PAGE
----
It’s been over a year since I posted about my commitment to menu planning and family dinners and I wanted to post an update. In my Life List I wanted to be able to successfully plan and cook family meals for an entire year. I’d like to be able to do that, but I’ve been thinking about it. Say I do it. What next? Do I stop? I realized my ultimate goal wasn’t to be able to do it for a year. It was to be able to do it. Forever. For always. For realsies.
Not that I had to always do it. I just wanted the option. To be able to do it, if I so chose.
Our life circumstances have changed dramatically since I first wrote about this. Anthony’s (fortunately) down to one job now and has graduated school so he’s around pretty much every evening that doesn’t involve D&D. Isobel is older and doesn’t need constant attention (just, you know, near constant attention). These things have helped the family dinner situation dramatically. We eat at the table together every night that we can, even if we’re eating pizza or takeout. I love that we get to do that.
I’ve been consumed with finishing my job at the library and I haven’t done much menu planning. I’m really just trying to get through the last month of this with my sanity in tact. I’ve given up on menu planning for the most part. I’m not going to have any more time when I’m home–I don’t have any illusions about that–but since I’ll be home menu planning will be more of a priority for me. I’ve already made an outline of our daily schedule for when I do stay home, and I’ve devoted lots of that time to the making of, eating, and cleaning up after food.
One thing I’ve noticed that really helps me stay inspired is scrolling through the food blog section of my blog roll daily. I don’t always have time to read, but I find that even if I just scroll through it I get inspiration and motivation and it really helps me cook more. One look at my browser history and you’ll find it’s full of porn–food porn.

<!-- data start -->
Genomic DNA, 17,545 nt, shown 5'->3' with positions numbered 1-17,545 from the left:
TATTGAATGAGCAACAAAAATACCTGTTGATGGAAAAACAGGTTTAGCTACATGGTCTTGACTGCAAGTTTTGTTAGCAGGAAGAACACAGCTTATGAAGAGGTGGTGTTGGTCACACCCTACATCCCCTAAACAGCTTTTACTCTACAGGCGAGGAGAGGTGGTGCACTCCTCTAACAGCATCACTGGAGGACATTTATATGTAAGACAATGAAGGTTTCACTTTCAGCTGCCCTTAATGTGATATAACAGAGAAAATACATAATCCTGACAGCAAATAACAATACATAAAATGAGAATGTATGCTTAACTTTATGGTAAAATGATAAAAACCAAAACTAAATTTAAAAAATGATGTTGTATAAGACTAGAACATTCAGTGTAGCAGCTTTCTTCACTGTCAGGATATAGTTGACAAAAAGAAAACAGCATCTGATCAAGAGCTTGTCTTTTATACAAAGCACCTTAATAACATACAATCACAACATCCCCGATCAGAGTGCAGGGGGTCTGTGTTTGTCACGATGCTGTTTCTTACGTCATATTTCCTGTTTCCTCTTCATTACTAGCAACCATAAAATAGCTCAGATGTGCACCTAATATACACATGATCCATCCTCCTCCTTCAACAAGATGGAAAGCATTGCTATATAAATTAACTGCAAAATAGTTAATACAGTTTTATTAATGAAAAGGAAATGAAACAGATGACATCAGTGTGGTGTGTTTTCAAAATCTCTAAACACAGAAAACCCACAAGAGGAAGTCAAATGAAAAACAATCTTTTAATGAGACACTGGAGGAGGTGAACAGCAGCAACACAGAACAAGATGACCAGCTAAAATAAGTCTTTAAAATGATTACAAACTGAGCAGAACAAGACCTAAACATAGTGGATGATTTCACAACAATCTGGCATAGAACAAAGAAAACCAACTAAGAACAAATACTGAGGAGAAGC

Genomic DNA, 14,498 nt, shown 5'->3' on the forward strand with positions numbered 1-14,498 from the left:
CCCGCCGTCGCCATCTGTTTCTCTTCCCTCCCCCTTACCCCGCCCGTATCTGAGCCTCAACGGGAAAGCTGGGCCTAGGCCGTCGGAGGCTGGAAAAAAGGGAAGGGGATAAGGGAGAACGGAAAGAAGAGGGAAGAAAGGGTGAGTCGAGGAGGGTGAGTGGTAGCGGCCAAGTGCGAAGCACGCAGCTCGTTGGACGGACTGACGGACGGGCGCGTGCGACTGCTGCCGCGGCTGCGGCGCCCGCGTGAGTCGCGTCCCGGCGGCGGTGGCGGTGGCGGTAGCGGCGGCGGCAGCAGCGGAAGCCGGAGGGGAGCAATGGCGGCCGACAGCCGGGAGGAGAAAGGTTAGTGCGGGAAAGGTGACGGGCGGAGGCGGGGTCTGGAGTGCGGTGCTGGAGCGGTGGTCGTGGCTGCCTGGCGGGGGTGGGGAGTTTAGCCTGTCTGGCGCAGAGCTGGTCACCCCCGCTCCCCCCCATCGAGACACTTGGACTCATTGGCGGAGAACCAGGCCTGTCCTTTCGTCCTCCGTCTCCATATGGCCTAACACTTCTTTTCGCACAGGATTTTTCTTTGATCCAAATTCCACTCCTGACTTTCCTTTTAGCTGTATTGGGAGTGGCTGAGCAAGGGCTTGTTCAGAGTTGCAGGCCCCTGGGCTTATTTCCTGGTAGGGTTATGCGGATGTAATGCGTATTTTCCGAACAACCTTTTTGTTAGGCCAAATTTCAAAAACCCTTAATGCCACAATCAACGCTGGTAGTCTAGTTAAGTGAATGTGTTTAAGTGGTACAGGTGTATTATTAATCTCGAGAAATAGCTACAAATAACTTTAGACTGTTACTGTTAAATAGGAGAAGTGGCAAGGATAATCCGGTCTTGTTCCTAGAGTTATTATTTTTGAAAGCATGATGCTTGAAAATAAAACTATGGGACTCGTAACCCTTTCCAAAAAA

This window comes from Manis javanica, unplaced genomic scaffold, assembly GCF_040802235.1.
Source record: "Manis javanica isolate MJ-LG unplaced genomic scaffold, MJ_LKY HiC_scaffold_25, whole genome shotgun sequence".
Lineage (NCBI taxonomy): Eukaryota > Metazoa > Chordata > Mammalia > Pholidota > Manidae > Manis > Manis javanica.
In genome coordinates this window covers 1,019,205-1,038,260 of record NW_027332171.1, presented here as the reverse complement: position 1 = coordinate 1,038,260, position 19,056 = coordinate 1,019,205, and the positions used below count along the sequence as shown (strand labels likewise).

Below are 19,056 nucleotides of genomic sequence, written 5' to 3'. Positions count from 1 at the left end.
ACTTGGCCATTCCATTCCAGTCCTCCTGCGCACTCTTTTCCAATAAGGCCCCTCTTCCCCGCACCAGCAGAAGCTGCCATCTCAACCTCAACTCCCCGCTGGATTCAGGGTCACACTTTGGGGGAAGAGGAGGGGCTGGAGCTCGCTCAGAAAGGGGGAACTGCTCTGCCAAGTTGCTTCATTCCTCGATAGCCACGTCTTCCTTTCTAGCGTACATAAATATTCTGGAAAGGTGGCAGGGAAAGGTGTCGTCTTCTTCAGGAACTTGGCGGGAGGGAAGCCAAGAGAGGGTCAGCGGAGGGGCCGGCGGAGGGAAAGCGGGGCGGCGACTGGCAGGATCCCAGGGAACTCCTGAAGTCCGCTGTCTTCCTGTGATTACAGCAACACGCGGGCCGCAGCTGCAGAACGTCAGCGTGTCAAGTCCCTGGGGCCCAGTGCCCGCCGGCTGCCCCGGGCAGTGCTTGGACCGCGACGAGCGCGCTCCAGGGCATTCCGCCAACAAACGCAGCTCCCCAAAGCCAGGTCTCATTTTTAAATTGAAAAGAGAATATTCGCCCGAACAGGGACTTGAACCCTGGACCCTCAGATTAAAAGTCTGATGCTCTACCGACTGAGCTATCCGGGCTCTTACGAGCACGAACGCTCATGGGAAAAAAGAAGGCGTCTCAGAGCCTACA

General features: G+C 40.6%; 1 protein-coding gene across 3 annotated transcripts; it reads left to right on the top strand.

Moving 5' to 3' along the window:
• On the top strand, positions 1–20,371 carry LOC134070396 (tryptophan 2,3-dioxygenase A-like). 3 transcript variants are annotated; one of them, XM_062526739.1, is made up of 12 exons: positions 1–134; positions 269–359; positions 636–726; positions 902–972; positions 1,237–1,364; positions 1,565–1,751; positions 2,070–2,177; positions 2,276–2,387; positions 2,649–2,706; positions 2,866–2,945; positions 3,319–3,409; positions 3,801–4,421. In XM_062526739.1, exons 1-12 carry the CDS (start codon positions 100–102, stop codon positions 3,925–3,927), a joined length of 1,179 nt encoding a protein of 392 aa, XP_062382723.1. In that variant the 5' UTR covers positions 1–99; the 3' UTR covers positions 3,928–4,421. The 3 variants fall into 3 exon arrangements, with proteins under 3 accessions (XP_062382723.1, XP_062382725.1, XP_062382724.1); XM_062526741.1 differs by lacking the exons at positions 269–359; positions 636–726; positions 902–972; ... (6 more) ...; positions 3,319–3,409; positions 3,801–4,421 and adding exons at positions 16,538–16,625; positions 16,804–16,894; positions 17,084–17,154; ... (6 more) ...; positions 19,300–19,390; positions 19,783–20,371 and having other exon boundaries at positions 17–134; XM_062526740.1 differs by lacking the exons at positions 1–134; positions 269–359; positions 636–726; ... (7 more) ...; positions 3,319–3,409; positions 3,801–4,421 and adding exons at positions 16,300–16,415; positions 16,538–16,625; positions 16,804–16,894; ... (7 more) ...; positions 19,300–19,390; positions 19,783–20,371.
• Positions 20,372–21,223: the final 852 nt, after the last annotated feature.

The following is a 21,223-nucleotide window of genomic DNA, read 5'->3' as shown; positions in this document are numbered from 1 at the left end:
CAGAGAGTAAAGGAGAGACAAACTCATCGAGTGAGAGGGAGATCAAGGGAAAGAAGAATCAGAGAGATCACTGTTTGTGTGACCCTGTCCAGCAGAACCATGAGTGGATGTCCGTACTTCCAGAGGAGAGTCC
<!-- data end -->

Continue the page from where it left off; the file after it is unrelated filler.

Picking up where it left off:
Isobel has become very involved in our kitchen life and she likes to help by “washing the dishes” (read: getting enough water everywhere to fill a small pool), “feeding the cats” (read: filling one of their bowls with scoop after scoop of food until it’s overflowing, while simultaneously not letting the cats actually eat anything), and “cooking” (read: standing next to us on a small stool, eating the ingredients and watching us cook).
She’s even beginning to take note of our food preferences and habits. A couple weeks ago when I was sick and laying on the couch in abject misery she patted me on the arm and said, “Poor Mama. Mama sick.” She then went to the pantry and gathered up my tin of coffee and some emergenC packets and piled them on my lap.
Isobel is also honing her palate. Sometimes she rejects food for no apparent reason. The other day she decided she didn’t want to eat the half a banana she had asked for just a few minutes ago. Anthony ate it in front of her, to her absolute horror, and as he did she shrieked, with ever-rising pitch of disgust, “ew ew ew ew EW EW EW EW EW YUCK YUCK YUCKY! GARBAGE! GARBAGE! GARBAGE!”
How many times does she have to tell you, banana? When she said that you were garbage she meant that you were garbage.
Right now Isobel’s favorite thing to eat is cooked chicken. She still has days where she’s just not that interested in solid food. She’ll ask for a bottle and when I suggest something to eat instead she’ll say, “No Mama, I’m full.” The girl really loves meat in any form, but chicken is her number one favorite, so I like to always keep some around to tempt her. If anyone has ideas for using up vast amounts of leftover cooked chicken, I’d love to hear it. Isobel will eat it day after day, but Mama needs variety.